Although the walls of the present church date from 1775, the church has undergone a number of changes throughout its history. The first church on the site was a frame structure erected in 1719. This church was replaced with a brick structure in 1775.
Until 1868, when the north wall was torn down and the church remodeled, the church was rectangular in shape, with two large doors on the west side and a gallery on the interior. Reconstruction drawings, prior to 1868, show the west elevation as three bays wide with three round-headed windows on the second floor (probably to light the gallery), and a small square window in the center of the first story flanked on each side by a rectangular, two-leaf door and a rectangular fanlight.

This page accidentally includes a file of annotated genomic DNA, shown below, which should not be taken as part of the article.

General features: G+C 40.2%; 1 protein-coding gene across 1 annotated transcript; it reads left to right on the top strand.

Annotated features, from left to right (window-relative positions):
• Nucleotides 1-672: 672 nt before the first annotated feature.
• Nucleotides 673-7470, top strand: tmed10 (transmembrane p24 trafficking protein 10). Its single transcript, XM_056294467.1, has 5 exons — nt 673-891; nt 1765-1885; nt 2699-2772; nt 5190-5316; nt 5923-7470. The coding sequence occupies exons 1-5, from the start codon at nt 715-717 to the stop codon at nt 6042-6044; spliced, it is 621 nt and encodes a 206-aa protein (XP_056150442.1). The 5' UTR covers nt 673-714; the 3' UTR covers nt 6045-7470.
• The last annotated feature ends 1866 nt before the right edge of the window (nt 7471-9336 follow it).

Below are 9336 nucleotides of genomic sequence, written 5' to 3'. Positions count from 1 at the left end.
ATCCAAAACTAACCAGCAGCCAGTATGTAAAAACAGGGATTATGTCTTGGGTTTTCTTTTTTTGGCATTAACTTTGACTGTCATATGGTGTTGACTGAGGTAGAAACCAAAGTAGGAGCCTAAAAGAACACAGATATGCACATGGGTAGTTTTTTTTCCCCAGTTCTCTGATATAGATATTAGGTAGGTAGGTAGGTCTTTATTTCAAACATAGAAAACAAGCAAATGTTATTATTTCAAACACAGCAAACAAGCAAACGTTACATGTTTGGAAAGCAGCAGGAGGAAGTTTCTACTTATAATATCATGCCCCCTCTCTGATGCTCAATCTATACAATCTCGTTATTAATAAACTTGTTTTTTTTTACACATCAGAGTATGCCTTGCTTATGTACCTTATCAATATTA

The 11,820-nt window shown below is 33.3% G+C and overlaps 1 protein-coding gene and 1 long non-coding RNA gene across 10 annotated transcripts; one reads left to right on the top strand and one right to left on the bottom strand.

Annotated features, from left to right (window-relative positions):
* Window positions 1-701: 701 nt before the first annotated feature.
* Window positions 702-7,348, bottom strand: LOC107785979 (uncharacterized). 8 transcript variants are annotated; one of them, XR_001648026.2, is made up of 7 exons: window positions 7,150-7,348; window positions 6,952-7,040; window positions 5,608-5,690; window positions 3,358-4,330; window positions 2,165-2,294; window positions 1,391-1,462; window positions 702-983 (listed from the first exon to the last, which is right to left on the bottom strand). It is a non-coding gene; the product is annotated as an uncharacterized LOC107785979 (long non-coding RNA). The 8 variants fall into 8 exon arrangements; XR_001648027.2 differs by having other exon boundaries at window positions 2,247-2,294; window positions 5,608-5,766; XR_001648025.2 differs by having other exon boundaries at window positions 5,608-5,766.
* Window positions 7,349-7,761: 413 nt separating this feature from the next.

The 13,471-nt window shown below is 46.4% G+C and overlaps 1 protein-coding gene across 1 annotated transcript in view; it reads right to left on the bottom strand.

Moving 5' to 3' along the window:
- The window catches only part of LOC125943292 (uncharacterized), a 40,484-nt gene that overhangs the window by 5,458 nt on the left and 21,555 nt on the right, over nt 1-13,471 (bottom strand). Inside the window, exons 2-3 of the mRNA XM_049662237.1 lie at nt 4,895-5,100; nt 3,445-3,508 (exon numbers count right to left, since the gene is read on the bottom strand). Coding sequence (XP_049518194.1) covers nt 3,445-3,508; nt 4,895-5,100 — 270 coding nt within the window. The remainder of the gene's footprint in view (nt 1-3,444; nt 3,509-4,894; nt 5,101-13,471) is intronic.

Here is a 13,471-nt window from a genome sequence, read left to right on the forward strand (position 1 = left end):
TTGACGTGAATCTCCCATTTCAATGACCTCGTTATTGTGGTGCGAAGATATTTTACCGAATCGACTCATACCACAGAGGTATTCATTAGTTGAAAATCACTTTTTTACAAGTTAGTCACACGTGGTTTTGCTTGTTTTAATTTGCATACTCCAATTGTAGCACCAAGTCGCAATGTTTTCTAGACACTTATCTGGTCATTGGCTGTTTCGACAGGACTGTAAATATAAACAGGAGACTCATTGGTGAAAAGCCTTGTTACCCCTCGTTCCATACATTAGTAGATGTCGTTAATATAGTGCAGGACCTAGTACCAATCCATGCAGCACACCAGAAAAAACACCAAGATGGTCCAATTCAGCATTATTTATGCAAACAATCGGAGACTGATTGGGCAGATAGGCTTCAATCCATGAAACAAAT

The present church, which was rebuilt after it was damaged by a fire in 1921, is Georgian in style and character, with a hipped roof and Flemish bond red brick walls. St. Paul's is located in Rock Creek Cemetery, the oldest burial ground in the District of Columbia, established in 1719.
The history of the church can be traced back to 1712 when services were first held on the site; the first church was built in 1719. St. Paul's originally served Prince George's Parish, which, at that time, included the area between the Potomac and the Patuxent rivers, and the northeast fork of the Eastern Branch. From there, the area extended westward indefinitely. It is the earliest church in the District of Columbia.
Burned & restored: 1921
DC Inventory: November 8, 1964 (Joint Committee on Landmarks)
National Register: March 16, 1972